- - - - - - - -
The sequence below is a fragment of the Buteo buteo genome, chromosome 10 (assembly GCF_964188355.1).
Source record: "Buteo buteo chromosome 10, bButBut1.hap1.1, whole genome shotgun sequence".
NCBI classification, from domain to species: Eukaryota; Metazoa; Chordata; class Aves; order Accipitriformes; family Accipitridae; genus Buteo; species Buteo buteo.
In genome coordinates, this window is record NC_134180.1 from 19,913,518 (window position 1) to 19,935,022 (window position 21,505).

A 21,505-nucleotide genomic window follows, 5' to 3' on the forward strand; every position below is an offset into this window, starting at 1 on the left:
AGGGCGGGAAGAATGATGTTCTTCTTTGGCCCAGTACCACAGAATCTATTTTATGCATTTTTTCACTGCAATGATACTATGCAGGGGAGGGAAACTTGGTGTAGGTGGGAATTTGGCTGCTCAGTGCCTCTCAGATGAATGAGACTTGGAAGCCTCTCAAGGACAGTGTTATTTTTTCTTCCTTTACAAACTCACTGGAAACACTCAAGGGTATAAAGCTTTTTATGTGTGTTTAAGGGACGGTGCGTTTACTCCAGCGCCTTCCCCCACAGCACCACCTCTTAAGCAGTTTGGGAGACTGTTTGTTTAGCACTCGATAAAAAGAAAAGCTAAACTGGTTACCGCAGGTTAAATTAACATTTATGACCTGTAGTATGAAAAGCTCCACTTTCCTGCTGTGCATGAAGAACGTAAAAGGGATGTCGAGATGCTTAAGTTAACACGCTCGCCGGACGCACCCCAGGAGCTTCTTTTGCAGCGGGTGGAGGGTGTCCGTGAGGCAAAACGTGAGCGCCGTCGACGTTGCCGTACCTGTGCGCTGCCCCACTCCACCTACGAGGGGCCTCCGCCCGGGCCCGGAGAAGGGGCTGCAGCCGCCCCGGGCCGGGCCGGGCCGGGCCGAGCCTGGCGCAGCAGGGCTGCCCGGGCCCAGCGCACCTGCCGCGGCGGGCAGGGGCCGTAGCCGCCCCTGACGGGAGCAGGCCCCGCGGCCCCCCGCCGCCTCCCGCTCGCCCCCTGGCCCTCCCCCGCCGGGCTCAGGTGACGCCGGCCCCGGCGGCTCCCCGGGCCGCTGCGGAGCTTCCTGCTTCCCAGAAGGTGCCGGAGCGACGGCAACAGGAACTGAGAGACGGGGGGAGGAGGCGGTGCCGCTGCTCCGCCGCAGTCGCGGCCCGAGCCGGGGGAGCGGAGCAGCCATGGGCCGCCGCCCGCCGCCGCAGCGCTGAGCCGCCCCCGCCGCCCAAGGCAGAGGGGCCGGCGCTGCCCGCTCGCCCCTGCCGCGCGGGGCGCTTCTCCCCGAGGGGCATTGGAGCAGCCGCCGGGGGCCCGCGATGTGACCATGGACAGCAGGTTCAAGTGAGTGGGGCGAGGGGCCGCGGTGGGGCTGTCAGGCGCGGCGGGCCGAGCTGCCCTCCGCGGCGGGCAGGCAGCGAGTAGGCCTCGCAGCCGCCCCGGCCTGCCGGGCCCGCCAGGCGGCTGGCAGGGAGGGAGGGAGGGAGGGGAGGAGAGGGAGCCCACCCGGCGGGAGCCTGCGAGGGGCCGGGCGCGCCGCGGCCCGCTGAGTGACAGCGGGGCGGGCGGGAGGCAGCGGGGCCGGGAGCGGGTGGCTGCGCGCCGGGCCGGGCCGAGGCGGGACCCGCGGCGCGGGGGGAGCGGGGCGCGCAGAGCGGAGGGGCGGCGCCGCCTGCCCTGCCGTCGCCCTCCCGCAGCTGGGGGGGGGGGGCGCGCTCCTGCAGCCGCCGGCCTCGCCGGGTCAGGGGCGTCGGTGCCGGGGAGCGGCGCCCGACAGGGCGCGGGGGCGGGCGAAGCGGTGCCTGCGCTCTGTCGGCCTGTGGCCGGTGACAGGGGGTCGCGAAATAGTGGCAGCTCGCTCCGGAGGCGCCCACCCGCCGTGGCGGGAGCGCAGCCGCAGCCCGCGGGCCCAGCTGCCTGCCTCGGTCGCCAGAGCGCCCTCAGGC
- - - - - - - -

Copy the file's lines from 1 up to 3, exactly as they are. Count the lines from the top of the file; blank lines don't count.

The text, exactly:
The sequence below is a fragment of the Buteo buteo genome, chromosome 10 (assembly GCF_964188355.1).
Source record: "Buteo buteo chromosome 10, bButBut1.hap1.1, whole genome shotgun sequence".
NCBI classification, from domain to species: Eukaryota; Metazoa; Chordata; class Aves; order Accipitriformes; family Accipitridae; genus Buteo; species Buteo buteo.